A Good Reason Not to Accept State Funds for Your Campus Ministry

Who decides what qualifies as discrimination?

Thanks to my friend Benson Hines for bringing this case to my attention. Several years ago I heard about a campus ministry in California involved in a legal battle because an openly gay student attempted to run for president of a campus-based Christian club. Of course, the existing club members declined to allow him to run. 

Obviously this young man’s beliefs didn’t mesh with that of the club and he had no business running for president, but now the club had a big problem: they’d accepted the state funds offered to all campus organizations (by the university) to finance activities for the year. Since state funds had been accepted, it was argued that state anti-discrimination laws applied, and I heard the organization was forced to dissolve on that campus. The reason: sexual discrimination. They’d refused to let a student run for office in the club based upon his sexual orientation, and he pressed charges and won the case. 

 Apparently this type of thing has happened more than once, and in order to avoid it I recommend Christian orgs refuse to accept state funds in the first place. State funds = possible legal problems. 

 Of course I’m happy for gay students or people who aren’t Christians to be my friend or to check out a meeting of an on-campus Christian club. The clubs exist in order to help people learn more about Christianity (namely, people who aren’t already Christians). It’s not like anyone is going to belittle you or be mean. In fact, you’ll find just the opposite – friends. I have many good buddies who don’t believe the same things I do and we get along just fine. Just because we have some differences doesn’t mean we can’t be friends, right?  

 But does it really make sense for someone who fundamentally opposes key doctrines of orthodox Christianity to be allowed to run for a leadership position in an orthodox Christian club? 

 What about this: would it make sense for a staunch Republican to be allowed to run for president of The College Democrats? How about a white dude running for president of the Black Student Union? Both of those scenarios are equally as ridiculous.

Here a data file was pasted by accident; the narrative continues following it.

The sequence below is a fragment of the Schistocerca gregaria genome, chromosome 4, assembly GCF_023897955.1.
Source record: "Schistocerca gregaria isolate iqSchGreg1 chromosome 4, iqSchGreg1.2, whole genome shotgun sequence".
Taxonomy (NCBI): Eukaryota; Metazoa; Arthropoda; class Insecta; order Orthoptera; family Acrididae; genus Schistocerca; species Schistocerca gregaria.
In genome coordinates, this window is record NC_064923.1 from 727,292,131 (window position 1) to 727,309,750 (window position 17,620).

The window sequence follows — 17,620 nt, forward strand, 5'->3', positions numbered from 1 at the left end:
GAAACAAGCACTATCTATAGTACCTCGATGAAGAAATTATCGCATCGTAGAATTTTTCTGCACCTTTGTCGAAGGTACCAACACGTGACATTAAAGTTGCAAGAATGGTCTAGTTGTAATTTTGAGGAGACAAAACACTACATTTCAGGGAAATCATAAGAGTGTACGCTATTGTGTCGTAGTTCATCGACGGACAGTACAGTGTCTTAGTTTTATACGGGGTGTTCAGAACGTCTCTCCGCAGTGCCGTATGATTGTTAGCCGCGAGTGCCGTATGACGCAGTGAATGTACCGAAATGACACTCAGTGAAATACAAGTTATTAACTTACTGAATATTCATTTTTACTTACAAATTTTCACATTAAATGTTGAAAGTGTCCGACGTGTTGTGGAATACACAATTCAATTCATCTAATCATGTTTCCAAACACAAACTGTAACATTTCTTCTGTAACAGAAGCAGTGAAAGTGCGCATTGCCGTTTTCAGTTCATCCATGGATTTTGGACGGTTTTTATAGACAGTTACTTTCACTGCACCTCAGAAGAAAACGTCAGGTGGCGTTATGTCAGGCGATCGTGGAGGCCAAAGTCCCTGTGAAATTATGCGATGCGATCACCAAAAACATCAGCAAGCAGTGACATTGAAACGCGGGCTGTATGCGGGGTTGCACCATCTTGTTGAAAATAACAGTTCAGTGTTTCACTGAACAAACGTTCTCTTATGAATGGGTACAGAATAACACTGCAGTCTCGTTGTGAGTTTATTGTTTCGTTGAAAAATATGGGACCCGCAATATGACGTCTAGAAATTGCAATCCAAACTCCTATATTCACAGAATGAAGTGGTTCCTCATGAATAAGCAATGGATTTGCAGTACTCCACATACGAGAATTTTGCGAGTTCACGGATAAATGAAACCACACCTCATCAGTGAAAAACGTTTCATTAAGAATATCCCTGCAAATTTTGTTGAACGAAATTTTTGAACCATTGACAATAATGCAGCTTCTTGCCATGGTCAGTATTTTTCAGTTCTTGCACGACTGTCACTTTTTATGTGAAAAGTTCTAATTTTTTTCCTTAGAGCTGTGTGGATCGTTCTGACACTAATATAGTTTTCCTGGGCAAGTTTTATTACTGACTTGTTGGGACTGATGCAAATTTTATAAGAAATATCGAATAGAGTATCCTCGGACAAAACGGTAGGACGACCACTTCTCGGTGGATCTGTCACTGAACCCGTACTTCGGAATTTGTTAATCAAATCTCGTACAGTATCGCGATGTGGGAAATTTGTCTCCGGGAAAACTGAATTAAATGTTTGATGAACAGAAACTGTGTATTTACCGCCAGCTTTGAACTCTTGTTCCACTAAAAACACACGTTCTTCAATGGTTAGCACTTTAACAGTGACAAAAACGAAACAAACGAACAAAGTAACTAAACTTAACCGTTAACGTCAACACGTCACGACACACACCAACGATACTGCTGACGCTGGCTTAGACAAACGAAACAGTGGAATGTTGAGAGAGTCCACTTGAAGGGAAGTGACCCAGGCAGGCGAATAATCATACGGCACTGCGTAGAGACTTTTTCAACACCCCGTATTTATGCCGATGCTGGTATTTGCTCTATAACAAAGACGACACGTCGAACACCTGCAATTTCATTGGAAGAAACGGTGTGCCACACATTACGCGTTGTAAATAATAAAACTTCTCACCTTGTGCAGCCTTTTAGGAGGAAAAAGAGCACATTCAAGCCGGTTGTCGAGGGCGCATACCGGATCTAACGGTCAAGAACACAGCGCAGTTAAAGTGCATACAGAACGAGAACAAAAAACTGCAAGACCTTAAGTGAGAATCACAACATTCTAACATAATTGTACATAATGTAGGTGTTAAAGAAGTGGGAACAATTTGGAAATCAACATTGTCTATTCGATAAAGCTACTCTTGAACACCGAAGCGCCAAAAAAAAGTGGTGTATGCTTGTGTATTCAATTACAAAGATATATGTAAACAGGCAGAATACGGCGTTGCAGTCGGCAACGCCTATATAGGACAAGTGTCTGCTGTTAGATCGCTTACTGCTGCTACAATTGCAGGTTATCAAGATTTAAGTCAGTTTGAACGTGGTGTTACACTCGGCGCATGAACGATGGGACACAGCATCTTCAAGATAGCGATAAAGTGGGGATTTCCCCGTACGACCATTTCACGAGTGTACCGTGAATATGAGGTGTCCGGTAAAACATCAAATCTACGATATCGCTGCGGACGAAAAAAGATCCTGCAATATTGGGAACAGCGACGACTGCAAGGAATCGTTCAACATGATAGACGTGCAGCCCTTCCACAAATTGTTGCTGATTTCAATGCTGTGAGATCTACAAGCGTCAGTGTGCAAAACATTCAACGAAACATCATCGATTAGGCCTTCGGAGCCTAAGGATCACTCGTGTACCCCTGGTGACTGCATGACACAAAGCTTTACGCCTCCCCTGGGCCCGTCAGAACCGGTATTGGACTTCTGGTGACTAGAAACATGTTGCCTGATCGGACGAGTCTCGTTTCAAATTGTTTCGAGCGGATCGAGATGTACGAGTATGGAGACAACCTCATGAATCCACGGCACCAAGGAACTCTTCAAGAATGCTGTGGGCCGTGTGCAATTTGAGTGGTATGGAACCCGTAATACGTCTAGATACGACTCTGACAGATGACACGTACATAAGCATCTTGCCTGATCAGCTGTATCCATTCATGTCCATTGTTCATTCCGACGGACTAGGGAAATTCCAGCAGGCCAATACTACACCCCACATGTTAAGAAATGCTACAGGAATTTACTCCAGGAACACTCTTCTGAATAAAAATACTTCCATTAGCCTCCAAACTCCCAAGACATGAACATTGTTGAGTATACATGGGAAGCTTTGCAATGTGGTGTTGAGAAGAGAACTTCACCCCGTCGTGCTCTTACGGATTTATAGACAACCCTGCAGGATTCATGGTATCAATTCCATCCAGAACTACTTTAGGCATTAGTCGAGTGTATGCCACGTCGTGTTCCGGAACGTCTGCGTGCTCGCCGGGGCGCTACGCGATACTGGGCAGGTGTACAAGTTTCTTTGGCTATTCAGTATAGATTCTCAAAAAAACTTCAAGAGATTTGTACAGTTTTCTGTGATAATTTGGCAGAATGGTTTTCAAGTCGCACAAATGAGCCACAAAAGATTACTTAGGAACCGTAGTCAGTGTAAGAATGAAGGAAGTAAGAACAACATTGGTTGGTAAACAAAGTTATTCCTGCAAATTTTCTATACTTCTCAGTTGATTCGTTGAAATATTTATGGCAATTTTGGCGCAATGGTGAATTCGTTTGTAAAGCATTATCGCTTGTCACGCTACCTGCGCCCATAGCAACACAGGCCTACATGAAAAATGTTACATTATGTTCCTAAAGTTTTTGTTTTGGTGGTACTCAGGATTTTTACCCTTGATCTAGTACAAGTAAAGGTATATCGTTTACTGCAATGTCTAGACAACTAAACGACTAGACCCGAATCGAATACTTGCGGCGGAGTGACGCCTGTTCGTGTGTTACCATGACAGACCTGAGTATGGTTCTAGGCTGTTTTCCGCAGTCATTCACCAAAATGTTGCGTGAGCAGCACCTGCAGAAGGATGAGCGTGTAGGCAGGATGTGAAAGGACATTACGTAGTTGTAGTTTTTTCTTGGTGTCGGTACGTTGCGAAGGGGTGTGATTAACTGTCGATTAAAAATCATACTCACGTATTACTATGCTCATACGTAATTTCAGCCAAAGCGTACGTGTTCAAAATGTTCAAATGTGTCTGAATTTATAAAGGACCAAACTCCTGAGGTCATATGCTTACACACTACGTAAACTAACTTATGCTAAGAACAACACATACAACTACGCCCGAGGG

Whose beliefs are really being discriminated against here? 

 This issue has hit the Supreme Court. Read a short synopsis about it here, and a much more detailed article here.


3 thoughts on “A Good Reason Not to Accept State Funds for Your Campus Ministry

  1. […] readers may remember this post I made about a case making it’s way to the Supreme Court whose verdict has major implications […]

  2. […] readers may remember two posts I made here and here regarding a Supreme Court case that could have major implications for traditional […]

  3. G says:

    catching up on some things in my google reader, i’ll put my further response on the latest note, but regarding a “white” guy running for president of a “black” organization, i thought president would be a bit much, but i was treasurer of the african american graduate student association for a year, the group i spend the most time with on campus (when studies allow!), of course my involvement and all my actions there were specifically tailored toward that organization’s goals

    regarding republicans infiltrating democrat organizations and vice versa, that type of thing happens all the time, they’re called moles, or sometimes called a 5th column, but they’re stealth, not obvious like the examples here

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